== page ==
Resident spotted a truck pumping water into pool at a house in Southfield. Picture:

Cape Town - In the midst of a water crisis in the Western Cape, a water company is making money filling pools all over the province with clean, drinking water.

While most Capetonians are struggling to stay within the 87 litres of water a day limit, the company, Bulk Water, delivers water and refills your pool, charging thousands of rands.

On Thursday morning a truck was seen filling up a pool at a house in Southfield.

The driver of the truck even handed out the business’s pamphlet to a neighbour.

The woman told Daily Voice: “We have to save water, and think about the future, but here are people filling up pools. How inconsiderate!”

Dam levels in the province currently stand at 37.4%, of which only 27.4% is usable.

Under level 5 water restrictions, residents are not allowed to fill or top up their pools with municipal drinking water.

Facilities or municipal customers making use of borehole water “are encouraged not to water/irrigate within seven days after rainfall that provided adequate saturation”.

The Daily Voice called one of the numbers on the pamphlet and was promptly given a quotation by a manager named Shay.

Filling a 30 000 litre pool in Grassy Park would cost R7000; the total includes the transportation charge. This quotation was valid for a week, said Shay.

“We have a 24 000 litre trailer with three compartments which hold 8000 litres. We deliver to any area in the Western Cape. We only work with cash payments. A recent fill-up we did was in Brackenfell and it was a 24 000 litre pool, the customer paid R6000,” Shay explained.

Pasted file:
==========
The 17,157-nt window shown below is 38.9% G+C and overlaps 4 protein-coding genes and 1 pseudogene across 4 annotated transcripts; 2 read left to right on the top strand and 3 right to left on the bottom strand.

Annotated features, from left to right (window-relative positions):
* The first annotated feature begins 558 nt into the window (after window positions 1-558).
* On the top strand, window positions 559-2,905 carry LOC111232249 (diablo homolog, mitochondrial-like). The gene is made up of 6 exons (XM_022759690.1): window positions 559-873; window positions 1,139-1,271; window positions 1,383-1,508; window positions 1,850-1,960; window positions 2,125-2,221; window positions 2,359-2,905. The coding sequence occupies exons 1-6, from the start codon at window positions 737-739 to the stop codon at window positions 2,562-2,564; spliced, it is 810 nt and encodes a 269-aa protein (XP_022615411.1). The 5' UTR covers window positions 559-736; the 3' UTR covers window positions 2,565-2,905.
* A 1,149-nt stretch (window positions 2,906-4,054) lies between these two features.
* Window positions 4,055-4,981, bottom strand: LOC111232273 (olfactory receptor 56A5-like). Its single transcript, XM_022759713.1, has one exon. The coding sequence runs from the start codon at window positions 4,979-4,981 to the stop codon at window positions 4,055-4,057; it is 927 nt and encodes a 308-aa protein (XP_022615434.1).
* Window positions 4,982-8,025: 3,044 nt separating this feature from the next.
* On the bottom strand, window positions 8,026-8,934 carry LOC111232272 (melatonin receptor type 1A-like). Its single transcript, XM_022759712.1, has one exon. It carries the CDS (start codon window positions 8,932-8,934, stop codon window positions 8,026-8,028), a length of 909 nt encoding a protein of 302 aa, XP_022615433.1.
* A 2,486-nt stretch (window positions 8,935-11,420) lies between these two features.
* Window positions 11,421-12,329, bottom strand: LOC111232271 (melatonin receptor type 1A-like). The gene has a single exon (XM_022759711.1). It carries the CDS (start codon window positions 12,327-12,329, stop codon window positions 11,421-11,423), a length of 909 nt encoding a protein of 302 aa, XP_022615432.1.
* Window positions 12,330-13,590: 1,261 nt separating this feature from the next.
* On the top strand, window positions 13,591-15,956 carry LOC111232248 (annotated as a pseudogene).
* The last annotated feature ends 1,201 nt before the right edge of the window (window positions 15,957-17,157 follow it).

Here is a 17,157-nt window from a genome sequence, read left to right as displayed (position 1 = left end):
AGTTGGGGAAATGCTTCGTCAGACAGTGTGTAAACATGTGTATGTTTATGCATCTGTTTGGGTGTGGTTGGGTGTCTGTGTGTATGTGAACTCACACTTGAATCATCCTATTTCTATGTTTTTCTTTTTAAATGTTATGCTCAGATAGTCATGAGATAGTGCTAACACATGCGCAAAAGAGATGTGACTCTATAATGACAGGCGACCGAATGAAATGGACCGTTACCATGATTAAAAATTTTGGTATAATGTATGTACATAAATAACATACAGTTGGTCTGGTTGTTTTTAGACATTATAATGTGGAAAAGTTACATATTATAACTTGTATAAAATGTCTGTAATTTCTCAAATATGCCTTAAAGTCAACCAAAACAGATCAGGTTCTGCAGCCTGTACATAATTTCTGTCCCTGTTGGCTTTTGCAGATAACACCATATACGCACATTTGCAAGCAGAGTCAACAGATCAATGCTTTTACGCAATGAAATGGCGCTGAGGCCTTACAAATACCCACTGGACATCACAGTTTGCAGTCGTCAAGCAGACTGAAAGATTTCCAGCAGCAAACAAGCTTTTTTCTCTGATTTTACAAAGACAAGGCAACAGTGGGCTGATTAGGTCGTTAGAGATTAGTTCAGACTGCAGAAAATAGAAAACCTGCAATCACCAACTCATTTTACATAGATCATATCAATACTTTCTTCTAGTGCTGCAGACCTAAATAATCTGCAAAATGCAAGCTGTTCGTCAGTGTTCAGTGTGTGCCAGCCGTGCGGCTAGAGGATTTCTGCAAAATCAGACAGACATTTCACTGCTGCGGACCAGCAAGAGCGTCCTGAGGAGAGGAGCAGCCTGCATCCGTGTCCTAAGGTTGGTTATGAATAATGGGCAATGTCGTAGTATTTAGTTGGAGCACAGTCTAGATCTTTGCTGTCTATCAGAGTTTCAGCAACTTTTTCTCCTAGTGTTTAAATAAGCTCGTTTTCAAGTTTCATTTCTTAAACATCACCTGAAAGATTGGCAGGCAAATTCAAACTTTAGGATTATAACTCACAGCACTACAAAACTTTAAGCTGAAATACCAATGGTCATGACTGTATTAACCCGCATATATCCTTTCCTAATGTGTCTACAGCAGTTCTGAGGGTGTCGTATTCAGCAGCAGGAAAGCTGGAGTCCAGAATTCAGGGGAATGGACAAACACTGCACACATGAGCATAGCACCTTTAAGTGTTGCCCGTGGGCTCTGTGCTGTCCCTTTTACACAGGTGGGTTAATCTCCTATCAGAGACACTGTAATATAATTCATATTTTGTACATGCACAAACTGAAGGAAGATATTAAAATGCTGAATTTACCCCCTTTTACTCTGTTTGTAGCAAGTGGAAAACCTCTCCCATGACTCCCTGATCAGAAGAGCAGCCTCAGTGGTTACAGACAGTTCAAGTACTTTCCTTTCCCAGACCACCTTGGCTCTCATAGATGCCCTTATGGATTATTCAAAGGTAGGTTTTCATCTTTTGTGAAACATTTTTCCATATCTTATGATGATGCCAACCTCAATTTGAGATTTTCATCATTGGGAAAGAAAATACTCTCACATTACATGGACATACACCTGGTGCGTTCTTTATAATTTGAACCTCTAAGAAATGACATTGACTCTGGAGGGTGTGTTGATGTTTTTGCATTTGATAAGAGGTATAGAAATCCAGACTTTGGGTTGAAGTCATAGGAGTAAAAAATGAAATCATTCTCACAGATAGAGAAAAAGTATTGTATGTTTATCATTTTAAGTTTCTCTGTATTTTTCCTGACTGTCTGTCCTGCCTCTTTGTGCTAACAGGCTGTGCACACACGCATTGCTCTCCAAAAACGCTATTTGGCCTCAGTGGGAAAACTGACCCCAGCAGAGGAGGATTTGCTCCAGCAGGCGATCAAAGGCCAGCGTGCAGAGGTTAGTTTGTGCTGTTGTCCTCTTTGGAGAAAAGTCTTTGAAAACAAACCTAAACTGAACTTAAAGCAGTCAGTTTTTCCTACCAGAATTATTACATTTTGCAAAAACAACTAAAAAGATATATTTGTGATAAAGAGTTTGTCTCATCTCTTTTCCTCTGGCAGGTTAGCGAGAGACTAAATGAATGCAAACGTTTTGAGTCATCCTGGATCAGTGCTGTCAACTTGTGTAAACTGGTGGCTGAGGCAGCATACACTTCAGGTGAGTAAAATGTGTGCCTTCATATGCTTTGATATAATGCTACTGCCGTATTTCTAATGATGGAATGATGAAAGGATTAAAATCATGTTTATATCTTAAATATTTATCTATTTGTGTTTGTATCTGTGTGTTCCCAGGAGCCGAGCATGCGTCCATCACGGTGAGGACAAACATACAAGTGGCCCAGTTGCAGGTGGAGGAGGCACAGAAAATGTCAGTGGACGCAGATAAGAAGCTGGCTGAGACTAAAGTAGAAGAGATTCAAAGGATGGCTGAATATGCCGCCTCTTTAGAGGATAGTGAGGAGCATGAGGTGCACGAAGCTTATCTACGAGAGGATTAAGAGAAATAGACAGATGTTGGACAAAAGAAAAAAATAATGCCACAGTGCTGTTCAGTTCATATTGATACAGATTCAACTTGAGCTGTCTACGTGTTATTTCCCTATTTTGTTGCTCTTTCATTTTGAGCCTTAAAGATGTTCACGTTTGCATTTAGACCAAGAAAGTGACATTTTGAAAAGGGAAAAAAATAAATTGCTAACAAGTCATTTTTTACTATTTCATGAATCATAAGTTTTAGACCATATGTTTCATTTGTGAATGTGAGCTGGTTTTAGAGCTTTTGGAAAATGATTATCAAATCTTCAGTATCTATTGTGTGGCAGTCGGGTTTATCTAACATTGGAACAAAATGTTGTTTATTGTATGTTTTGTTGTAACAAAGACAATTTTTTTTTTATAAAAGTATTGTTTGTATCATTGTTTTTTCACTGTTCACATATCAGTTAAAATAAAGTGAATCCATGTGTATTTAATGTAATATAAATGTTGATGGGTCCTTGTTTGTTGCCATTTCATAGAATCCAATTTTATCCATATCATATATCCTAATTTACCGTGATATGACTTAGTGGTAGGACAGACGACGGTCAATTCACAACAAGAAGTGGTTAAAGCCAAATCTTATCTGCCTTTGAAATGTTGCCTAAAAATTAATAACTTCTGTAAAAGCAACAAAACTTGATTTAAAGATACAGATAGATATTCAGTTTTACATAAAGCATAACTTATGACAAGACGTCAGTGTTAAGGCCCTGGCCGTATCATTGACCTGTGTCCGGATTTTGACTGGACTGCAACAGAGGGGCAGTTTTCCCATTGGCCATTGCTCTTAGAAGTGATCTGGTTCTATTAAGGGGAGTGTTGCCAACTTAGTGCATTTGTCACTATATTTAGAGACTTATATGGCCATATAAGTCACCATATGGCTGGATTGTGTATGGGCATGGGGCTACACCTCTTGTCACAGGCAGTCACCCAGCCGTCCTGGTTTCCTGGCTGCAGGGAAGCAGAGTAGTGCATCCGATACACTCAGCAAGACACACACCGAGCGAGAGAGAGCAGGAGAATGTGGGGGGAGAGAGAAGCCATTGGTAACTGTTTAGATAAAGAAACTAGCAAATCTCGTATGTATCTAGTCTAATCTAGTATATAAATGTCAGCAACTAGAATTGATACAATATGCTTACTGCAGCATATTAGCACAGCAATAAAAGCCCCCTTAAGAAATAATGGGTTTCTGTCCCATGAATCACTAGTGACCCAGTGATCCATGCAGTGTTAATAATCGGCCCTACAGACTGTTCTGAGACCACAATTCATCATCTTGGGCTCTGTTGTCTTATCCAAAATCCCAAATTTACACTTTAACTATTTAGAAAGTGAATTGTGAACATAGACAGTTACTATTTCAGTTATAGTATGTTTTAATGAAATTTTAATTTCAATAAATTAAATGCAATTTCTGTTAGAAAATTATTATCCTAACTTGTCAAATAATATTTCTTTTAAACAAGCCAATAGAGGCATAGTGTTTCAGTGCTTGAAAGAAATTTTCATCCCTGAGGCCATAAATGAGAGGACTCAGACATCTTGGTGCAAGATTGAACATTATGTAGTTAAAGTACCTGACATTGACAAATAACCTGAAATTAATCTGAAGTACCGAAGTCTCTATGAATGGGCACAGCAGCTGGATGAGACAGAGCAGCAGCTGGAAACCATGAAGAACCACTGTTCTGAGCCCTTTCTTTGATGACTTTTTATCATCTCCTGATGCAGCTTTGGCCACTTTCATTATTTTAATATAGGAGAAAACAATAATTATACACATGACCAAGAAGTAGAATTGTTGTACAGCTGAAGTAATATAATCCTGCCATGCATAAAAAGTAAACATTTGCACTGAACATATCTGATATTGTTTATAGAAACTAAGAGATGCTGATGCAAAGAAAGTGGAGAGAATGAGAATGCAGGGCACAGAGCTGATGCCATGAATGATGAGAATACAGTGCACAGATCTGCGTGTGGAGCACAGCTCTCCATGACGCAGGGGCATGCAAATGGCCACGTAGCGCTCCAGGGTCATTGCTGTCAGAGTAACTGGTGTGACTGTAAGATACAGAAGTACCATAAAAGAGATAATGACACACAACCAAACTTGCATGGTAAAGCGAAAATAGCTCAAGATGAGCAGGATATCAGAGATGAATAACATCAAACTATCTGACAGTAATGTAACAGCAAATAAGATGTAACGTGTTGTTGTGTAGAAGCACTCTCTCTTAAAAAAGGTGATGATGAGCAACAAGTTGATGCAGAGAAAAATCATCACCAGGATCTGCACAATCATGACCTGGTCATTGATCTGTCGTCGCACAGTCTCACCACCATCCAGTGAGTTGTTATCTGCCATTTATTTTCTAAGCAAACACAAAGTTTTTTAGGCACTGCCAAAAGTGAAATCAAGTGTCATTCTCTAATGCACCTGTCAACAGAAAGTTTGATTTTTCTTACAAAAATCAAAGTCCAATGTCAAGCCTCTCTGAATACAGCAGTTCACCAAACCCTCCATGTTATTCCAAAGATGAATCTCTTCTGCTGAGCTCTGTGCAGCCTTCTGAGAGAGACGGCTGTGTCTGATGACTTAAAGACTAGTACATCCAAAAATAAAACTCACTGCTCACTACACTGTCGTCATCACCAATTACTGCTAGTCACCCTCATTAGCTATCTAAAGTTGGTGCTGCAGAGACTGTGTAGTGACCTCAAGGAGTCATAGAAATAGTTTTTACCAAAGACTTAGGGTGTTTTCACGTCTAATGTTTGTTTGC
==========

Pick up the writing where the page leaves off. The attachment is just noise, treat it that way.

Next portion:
Asked about the origin of the water, he responded: “The water is clean and suitable to drink. We get our water from a borehole and it is from private property.”

Asked where the company was based, Shay said all over the Western Cape.

But Mayoral Committee Member for Informal Settlements, Water and Waste Services: and Energy, Councillor Xanthea Limberg, says if the business is extracting more than the domestic amount, it is illegal.

“National government has authority over non-potable water. However, if the business is drawing a substantial amount they would have to apply for a licence from the national department of Water and Sanitation,” Limberg said.

“If this is for commercial use, they would need a licence, depending on the amount of water they are using. If the water being drawn is a significant amount beyond domestic scale, it would be illegal.”

The Daily Voice spoke to the owner of Bulk Water, Itsik Tsour, who stated the company was licensed.

When called back to request proof of the licence, both numbers of the business went to voicemail.